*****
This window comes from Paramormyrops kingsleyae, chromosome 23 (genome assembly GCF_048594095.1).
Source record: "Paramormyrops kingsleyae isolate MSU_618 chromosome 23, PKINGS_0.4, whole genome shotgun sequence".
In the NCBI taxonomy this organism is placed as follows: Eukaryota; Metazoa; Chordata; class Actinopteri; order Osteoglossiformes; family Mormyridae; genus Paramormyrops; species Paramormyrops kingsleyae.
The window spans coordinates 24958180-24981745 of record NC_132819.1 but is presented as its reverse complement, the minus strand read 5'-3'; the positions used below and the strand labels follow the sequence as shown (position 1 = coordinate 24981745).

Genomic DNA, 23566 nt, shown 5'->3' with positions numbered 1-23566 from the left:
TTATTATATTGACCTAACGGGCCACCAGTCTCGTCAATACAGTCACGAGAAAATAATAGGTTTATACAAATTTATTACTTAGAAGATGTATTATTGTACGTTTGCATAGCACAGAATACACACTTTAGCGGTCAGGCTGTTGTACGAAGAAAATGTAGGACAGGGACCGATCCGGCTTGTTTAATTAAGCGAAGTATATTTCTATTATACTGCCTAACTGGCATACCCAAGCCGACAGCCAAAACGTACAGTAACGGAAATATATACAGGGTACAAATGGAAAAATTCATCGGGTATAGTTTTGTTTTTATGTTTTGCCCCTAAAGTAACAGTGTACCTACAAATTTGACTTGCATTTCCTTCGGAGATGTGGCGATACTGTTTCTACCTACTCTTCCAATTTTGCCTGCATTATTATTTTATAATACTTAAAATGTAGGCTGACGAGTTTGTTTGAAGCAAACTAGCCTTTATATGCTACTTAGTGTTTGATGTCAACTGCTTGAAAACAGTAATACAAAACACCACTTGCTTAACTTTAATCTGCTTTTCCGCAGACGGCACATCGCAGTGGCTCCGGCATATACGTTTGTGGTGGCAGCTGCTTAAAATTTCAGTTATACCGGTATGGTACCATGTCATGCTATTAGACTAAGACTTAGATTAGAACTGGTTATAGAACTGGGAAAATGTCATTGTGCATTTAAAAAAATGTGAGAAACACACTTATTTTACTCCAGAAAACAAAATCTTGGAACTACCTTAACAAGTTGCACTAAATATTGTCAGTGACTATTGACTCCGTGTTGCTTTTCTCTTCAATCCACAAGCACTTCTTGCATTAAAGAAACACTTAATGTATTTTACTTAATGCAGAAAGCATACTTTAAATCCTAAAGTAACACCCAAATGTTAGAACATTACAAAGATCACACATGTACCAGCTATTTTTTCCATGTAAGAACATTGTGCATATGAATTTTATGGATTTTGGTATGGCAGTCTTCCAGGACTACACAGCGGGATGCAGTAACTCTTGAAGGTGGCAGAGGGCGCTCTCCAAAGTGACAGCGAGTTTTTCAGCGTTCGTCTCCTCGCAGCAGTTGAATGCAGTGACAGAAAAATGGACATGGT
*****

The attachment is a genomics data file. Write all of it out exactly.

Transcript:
This window comes from Paramormyrops kingsleyae, chromosome 23 (genome assembly GCF_048594095.1).
Source record: "Paramormyrops kingsleyae isolate MSU_618 chromosome 23, PKINGS_0.4, whole genome shotgun sequence".
In the NCBI taxonomy this organism is placed as follows: Eukaryota; Metazoa; Chordata; class Actinopteri; order Osteoglossiformes; family Mormyridae; genus Paramormyrops; species Paramormyrops kingsleyae.
The window spans coordinates 24958180-24981745 of record NC_132819.1 but is presented as its reverse complement, the minus strand read 5'-3'; the positions used below and the strand labels follow the sequence as shown (position 1 = coordinate 24981745).

Genomic DNA, 23566 nt, shown 5'->3' with positions numbered 1-23566 from the left:
TTATTATATTGACCTAACGGGCCACCAGTCTCGTCAATACAGTCACGAGAAAATAATAGGTTTATACAAATTTATTACTTAGAAGATGTATTATTGTACGTTTGCATAGCACAGAATACACACTTTAGCGGTCAGGCTGTTGTACGAAGAAAATGTAGGACAGGGACCGATCCGGCTTGTTTAATTAAGCGAAGTATATTTCTATTATACTGCCTAACTGGCATACCCAAGCCGACAGCCAAAACGTACAGTAACGGAAATATATACAGGGTACAAATGGAAAAATTCATCGGGTATAGTTTTGTTTTTATGTTTTGCCCCTAAAGTAACAGTGTACCTACAAATTTGACTTGCATTTCCTTCGGAGATGTGGCGATACTGTTTCTACCTACTCTTCCAATTTTGCCTGCATTATTATTTTATAATACTTAAAATGTAGGCTGACGAGTTTGTTTGAAGCAAACTAGCCTTTATATGCTACTTAGTGTTTGATGTCAACTGCTTGAAAACAGTAATACAAAACACCACTTGCTTAACTTTAATCTGCTTTTCCGCAGACGGCACATCGCAGTGGCTCCGGCATATACGTTTGTGGTGGCAGCTGCTTAAAATTTCAGTTATACCGGTATGGTACCATGTCATGCTATTAGACTAAGACTTAGATTAGAACTGGTTATAGAACTGGGAAAATGTCATTGTGCATTTAAAAAAATGTGAGAAACACACTTATTTTACTCCAGAAAACAAAATCTTGGAACTACCTTAACAAGTTGCACTAAATATTGTCAGTGACTATTGACTCCGTGTTGCTTTTCTCTTCAATCCACAAGCACTTCTTGCATTAAAGAAACACTTAATGTATTTTACTTAATGCAGAAAGCATACTTTAAATCCTAAAGTAACACCCAAATGTTAGAACATTACAAAGATCACACATGTACCAGCTATTTTTTCCATGTAAGAACATTGTGCATATGAATTTTATGGATTTTGGTATGGCAGTCTTCCAGGACTACACAGCGGGATGCAGTAACTCTTGAAGGTGGCAGAGGGCGCTCTCCAAAGTGACAGCGAGTTTTTCAGCGTTCGTCTCCTCGCAGCAGTTGAATGCAGTGACAGAAAAATGGACATGGT